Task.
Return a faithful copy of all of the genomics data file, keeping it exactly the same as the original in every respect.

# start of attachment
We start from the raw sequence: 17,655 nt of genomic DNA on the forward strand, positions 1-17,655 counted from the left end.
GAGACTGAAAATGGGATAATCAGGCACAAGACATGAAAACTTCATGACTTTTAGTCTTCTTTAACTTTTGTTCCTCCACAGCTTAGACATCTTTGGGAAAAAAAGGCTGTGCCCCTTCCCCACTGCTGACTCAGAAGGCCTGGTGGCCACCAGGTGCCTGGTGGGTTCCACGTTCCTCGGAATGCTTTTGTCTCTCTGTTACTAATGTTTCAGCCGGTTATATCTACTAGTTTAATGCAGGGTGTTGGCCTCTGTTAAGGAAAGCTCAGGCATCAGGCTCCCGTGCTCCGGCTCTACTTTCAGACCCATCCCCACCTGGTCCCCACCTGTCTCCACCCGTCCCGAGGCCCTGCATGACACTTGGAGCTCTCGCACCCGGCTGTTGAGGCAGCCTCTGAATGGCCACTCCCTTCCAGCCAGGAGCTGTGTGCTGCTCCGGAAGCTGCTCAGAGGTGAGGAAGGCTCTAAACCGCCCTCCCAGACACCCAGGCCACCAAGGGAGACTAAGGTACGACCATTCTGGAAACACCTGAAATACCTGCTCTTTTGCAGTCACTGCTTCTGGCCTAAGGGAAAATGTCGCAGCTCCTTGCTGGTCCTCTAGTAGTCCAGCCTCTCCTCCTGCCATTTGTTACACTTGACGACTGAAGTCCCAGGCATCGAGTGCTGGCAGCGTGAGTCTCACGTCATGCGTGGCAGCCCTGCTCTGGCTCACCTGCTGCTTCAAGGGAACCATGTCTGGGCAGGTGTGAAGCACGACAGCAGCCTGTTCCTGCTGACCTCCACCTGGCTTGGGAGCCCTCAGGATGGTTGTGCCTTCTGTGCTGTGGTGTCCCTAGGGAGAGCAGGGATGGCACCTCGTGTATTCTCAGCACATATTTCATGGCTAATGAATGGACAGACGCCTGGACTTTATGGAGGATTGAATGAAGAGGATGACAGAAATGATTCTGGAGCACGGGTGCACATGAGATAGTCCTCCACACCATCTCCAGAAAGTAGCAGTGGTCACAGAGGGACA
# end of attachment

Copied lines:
We start from the raw sequence: 17,655 nt of genomic DNA on the forward strand, positions 1-17,655 counted from the left end.
GAGACTGAAAATGGGATAATCAGGCACAAGACATGAAAACTTCATGACTTTTAGTCTTCTTTAACTTTTGTTCCTCCACAGCTTAGACATCTTTGGGAAAAAAAGGCTGTGCCCCTTCCCCACTGCTGACTCAGAAGGCCTGGTGGCCACCAGGTGCCTGGTGGGTTCCACGTTCCTCGGAATGCTTTTGTCTCTCTGTTACTAATGTTTCAGCCGGTTATATCTACTAGTTTAATGCAGGGTGTTGGCCTCTGTTAAGGAAAGCTCAGGCATCAGGCTCCCGTGCTCCGGCTCTACTTTCAGACCCATCCCCACCTGGTCCCCACCTGTCTCCACCCGTCCCGAGGCCCTGCATGACACTTGGAGCTCTCGCACCCGGCTGTTGAGGCAGCCTCTGAATGGCCACTCCCTTCCAGCCAGGAGCTGTGTGCTGCTCCGGAAGCTGCTCAGAGGTGAGGAAGGCTCTAAACCGCCCTCCCAGACACCCAGGCCACCAAGGGAGACTAAGGTACGACCATTCTGGAAACACCTGAAATACCTGCTCTTTTGCAGTCACTGCTTCTGGCCTAAGGGAAAATGTCGCAGCTCCTTGCTGGTCCTCTAGTAGTCCAGCCTCTCCTCCTGCCATTTGTTACACTTGACGACTGAAGTCCCAGGCATCGAGTGCTGGCAGCGTGAGTCTCACGTCATGCGTGGCAGCCCTGCTCTGGCTCACCTGCTGCTTCAAGGGAACCATGTCTGGGCAGGTGTGAAGCACGACAGCAGCCTGTTCCTGCTGACCTCCACCTGGCTTGGGAGCCCTCAGGATGGTTGTGCCTTCTGTGCTGTGGTGTCCCTAGGGAGAGCAGGGATGGCACCTCGTGTATTCTCAGCACATATTTCATGGCTAATGAATGGACAGACGCCTGGACTTTATGGAGGATTGAATGAAGAGGATGACAGAAATGATTCTGGAGCACGGGTGCACATGAGATAGTCCTCCACACCATCTCCAGAAAGTAGCAGTGGTCACAGAGGGACA